CA: The companies were not aware. That’s why it’s starting to come back now. You look at a company like Fila that was so big in the urban world. Now they’re like, We have to bring that back. A lot of brands didn’t understand what they had back then, and now they want to capture that [again].

LC: People now are so connected. They can see the story of where things originated, and I think the brand’s major obligation is not to miss that and not to think the consumer isn’t paying attention.

CA: You can’t lie to the consumer. They know what they want and why they want it.

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Coat in steel matte deerskin, $6,700, multicolored Marco striped knit, $980, and pants in light gray melange, $790, all at Bottega Veneta; leather sneakers, $595, at Lanvin; Royal Oak self-winding watch with date display and center seconds, stainless steel case, black dial, and stainless steel bracelet, $17,800, at Audemars Piguet.

LC: When I’m designing a new season, I take a ton of inspiration from the art world. Do you look to art for any projects you have going on?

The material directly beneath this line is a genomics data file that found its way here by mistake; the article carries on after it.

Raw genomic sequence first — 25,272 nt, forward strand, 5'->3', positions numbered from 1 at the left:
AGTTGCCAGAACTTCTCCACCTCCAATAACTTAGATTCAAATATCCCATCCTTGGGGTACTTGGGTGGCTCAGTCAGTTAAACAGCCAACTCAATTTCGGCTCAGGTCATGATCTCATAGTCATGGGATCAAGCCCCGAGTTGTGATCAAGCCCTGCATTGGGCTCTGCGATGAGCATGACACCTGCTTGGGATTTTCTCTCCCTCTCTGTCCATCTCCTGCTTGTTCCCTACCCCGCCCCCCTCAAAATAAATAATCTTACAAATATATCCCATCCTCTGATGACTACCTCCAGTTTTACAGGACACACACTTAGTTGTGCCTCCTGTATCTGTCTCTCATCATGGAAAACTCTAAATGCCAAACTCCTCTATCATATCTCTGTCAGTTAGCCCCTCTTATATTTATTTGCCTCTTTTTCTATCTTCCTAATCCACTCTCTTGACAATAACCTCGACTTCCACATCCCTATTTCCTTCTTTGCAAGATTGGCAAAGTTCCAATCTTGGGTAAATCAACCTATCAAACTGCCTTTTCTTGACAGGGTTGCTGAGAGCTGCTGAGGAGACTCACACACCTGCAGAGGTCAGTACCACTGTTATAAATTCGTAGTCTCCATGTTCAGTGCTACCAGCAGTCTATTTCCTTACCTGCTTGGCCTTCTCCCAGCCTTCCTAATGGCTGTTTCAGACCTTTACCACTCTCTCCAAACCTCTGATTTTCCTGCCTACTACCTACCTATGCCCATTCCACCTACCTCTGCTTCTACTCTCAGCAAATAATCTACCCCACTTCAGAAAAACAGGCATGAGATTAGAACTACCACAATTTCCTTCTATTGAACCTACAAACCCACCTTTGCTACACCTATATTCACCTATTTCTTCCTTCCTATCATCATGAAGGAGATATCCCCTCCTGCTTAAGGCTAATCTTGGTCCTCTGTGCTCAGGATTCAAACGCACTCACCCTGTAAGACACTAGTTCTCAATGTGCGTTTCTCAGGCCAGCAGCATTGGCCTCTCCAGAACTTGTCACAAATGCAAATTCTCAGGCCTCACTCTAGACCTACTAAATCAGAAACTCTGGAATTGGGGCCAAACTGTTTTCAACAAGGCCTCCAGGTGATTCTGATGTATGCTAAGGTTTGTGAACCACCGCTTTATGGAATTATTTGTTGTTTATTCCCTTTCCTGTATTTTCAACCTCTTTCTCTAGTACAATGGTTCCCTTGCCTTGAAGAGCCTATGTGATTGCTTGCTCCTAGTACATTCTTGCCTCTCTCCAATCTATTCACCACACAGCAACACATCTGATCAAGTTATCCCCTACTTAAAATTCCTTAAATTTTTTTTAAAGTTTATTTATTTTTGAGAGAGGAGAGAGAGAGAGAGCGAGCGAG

CA: I look at art for inspiration whether it’s for fashion, sports. When it comes to wine, cigars, everything in the luxury world is completely centered around art. When I first started in the art world, I was so caught up with the Rembrandts and the Picassos and Basquiats and Van Goghs. I was so caught up on the big boys, I was blind to everything else. Then I thought, OK, those guys are the originators. Now I’m going to focus on bridging that gap. Where’s the inspiration? The understudies? The street artists. That’s where everything comes from, where the creativity comes from. I started supporting the street artists.

LC: That’s the fun part. You can drink a Screaming Eagle or a Pétrus every night, but where’s the fun in that? It’s about digging in and finding the unknown gem that has value to you. [But] you need to look at the predecessors, the masters, to have the point of context.

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Multicolored Marco striped knit, $980, and pants in light gray melange, $790, both at Bottega Veneta; Royal Oak self-winding watch with date display and center seconds, stainless steel case, black dial, and stainless steel bracelet, $17,800, at Audemars Piguet.

CA: It took me a while to become educated on all of that—art, wine, fashion.

LC: It goes back to the [technology conversation]. Even though kids have so much access, some of them don’t really understand the backstory. When everything is a scroll-through and a click-through, it misses the context. Sometimes the kids know the name but they don’t know the reason.

CA: That’s the challenge nowadays for fashion. You have to differentiate yourself from everyone else, and a big part of that is content [and] storytelling.